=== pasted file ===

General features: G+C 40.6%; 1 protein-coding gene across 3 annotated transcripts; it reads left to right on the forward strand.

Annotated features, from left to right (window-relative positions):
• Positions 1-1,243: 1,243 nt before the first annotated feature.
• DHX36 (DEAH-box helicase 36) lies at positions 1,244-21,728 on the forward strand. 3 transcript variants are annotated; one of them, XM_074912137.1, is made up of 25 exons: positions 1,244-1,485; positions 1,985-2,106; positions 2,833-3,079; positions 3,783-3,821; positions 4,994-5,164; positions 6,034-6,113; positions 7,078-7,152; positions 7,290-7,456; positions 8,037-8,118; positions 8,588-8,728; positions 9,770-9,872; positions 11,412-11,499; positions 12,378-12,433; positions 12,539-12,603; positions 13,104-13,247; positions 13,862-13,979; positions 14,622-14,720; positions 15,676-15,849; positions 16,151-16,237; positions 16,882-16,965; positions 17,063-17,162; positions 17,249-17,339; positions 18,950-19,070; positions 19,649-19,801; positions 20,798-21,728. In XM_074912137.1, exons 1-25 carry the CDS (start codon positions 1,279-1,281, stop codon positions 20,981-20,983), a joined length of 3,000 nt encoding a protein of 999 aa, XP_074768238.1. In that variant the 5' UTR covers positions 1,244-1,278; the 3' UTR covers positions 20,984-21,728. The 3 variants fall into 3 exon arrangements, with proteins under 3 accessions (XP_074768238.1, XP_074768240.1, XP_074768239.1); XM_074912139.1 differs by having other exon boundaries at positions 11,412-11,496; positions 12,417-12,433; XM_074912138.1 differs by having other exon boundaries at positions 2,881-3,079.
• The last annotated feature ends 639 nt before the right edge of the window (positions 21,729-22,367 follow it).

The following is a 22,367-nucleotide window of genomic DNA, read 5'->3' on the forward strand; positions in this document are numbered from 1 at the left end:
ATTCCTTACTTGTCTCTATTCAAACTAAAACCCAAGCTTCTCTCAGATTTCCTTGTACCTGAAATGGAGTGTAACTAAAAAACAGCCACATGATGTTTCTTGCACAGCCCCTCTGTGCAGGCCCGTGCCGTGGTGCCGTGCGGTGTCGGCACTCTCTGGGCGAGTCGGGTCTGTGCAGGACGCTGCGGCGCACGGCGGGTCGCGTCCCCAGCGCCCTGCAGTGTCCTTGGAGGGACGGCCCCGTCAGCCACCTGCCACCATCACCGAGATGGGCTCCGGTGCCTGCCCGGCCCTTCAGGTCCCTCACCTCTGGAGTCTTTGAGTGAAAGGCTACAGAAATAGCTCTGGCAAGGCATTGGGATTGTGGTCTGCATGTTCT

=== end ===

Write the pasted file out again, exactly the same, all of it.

General features: G+C 40.6%; 1 protein-coding gene across 3 annotated transcripts; it reads left to right on the forward strand.

Annotated features, from left to right (window-relative positions):
• Positions 1-1,243: 1,243 nt before the first annotated feature.
• DHX36 (DEAH-box helicase 36) lies at positions 1,244-21,728 on the forward strand. 3 transcript variants are annotated; one of them, XM_074912137.1, is made up of 25 exons: positions 1,244-1,485; positions 1,985-2,106; positions 2,833-3,079; positions 3,783-3,821; positions 4,994-5,164; positions 6,034-6,113; positions 7,078-7,152; positions 7,290-7,456; positions 8,037-8,118; positions 8,588-8,728; positions 9,770-9,872; positions 11,412-11,499; positions 12,378-12,433; positions 12,539-12,603; positions 13,104-13,247; positions 13,862-13,979; positions 14,622-14,720; positions 15,676-15,849; positions 16,151-16,237; positions 16,882-16,965; positions 17,063-17,162; positions 17,249-17,339; positions 18,950-19,070; positions 19,649-19,801; positions 20,798-21,728. In XM_074912137.1, exons 1-25 carry the CDS (start codon positions 1,279-1,281, stop codon positions 20,981-20,983), a joined length of 3,000 nt encoding a protein of 999 aa, XP_074768238.1. In that variant the 5' UTR covers positions 1,244-1,278; the 3' UTR covers positions 20,984-21,728. The 3 variants fall into 3 exon arrangements, with proteins under 3 accessions (XP_074768238.1, XP_074768240.1, XP_074768239.1); XM_074912139.1 differs by having other exon boundaries at positions 11,412-11,496; positions 12,417-12,433; XM_074912138.1 differs by having other exon boundaries at positions 2,881-3,079.
• The last annotated feature ends 639 nt before the right edge of the window (positions 21,729-22,367 follow it).

The following is a 22,367-nucleotide window of genomic DNA, read 5'->3' on the forward strand; positions in this document are numbered from 1 at the left end:
ATTCCTTACTTGTCTCTATTCAAACTAAAACCCAAGCTTCTCTCAGATTTCCTTGTACCTGAAATGGAGTGTAACTAAAAAACAGCCACATGATGTTTCTTGCACAGCCCCTCTGTGCAGGCCCGTGCCGTGGTGCCGTGCGGTGTCGGCACTCTCTGGGCGAGTCGGGTCTGTGCAGGACGCTGCGGCGCACGGCGGGTCGCGTCCCCAGCGCCCTGCAGTGTCCTTGGAGGGACGGCCCCGTCAGCCACCTGCCACCATCACCGAGATGGGCTCCGGTGCCTGCCCGGCCCTTCAGGTCCCTCACCTCTGGAGTCTTTGAGTGAAAGGCTACAGAAATAGCTCTGGCAAGGCATTGGGATTGTGGTCTGCATGTTCT